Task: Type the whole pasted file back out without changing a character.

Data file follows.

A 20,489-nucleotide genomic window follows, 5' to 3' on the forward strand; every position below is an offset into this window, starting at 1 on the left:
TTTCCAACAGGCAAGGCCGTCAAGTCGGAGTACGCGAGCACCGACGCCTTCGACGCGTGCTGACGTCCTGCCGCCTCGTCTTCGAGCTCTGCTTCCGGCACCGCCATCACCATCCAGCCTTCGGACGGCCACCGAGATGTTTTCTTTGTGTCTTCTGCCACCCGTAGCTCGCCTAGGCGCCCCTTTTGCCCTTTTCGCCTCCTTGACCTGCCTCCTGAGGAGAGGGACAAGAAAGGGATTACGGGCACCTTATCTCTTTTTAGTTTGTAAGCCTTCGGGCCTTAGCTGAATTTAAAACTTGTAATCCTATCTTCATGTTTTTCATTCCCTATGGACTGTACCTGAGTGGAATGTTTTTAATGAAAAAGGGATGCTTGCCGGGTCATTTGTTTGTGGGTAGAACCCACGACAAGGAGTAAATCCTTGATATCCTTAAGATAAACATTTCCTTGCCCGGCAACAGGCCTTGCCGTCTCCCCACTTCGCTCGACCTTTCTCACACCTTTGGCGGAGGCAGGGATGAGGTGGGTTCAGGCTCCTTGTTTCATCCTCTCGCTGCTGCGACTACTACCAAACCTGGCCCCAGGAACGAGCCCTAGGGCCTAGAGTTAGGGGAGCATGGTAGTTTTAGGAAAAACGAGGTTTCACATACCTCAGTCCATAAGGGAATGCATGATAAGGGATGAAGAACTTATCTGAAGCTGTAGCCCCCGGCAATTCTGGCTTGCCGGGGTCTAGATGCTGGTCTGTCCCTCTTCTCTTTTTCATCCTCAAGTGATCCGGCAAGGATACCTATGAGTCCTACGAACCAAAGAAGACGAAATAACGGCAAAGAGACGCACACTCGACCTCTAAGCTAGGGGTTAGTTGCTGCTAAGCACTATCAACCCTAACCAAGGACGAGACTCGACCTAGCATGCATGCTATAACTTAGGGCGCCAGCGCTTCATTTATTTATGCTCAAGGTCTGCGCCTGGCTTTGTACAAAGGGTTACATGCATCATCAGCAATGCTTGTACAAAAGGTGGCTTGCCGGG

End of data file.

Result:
A 20,489-nucleotide genomic window follows, 5' to 3' on the forward strand; every position below is an offset into this window, starting at 1 on the left:
TTTCCAACAGGCAAGGCCGTCAAGTCGGAGTACGCGAGCACCGACGCCTTCGACGCGTGCTGACGTCCTGCCGCCTCGTCTTCGAGCTCTGCTTCCGGCACCGCCATCACCATCCAGCCTTCGGACGGCCACCGAGATGTTTTCTTTGTGTCTTCTGCCACCCGTAGCTCGCCTAGGCGCCCCTTTTGCCCTTTTCGCCTCCTTGACCTGCCTCCTGAGGAGAGGGACAAGAAAGGGATTACGGGCACCTTATCTCTTTTTAGTTTGTAAGCCTTCGGGCCTTAGCTGAATTTAAAACTTGTAATCCTATCTTCATGTTTTTCATTCCCTATGGACTGTACCTGAGTGGAATGTTTTTAATGAAAAAGGGATGCTTGCCGGGTCATTTGTTTGTGGGTAGAACCCACGACAAGGAGTAAATCCTTGATATCCTTAAGATAAACATTTCCTTGCCCGGCAACAGGCCTTGCCGTCTCCCCACTTCGCTCGACCTTTCTCACACCTTTGGCGGAGGCAGGGATGAGGTGGGTTCAGGCTCCTTGTTTCATCCTCTCGCTGCTGCGACTACTACCAAACCTGGCCCCAGGAACGAGCCCTAGGGCCTAGAGTTAGGGGAGCATGGTAGTTTTAGGAAAAACGAGGTTTCACATACCTCAGTCCATAAGGGAATGCATGATAAGGGATGAAGAACTTATCTGAAGCTGTAGCCCCCGGCAATTCTGGCTTGCCGGGGTCTAGATGCTGGTCTGTCCCTCTTCTCTTTTTCATCCTCAAGTGATCCGGCAAGGATACCTATGAGTCCTACGAACCAAAGAAGACGAAATAACGGCAAAGAGACGCACACTCGACCTCTAAGCTAGGGGTTAGTTGCTGCTAAGCACTATCAACCCTAACCAAGGACGAGACTCGACCTAGCATGCATGCTATAACTTAGGGCGCCAGCGCTTCATTTATTTATGCTCAAGGTCTGCGCCTGGCTTTGTACAAAGGGTTACATGCATCATCAGCAATGCTTGTACAAAAGGTGGCTTGCCGGG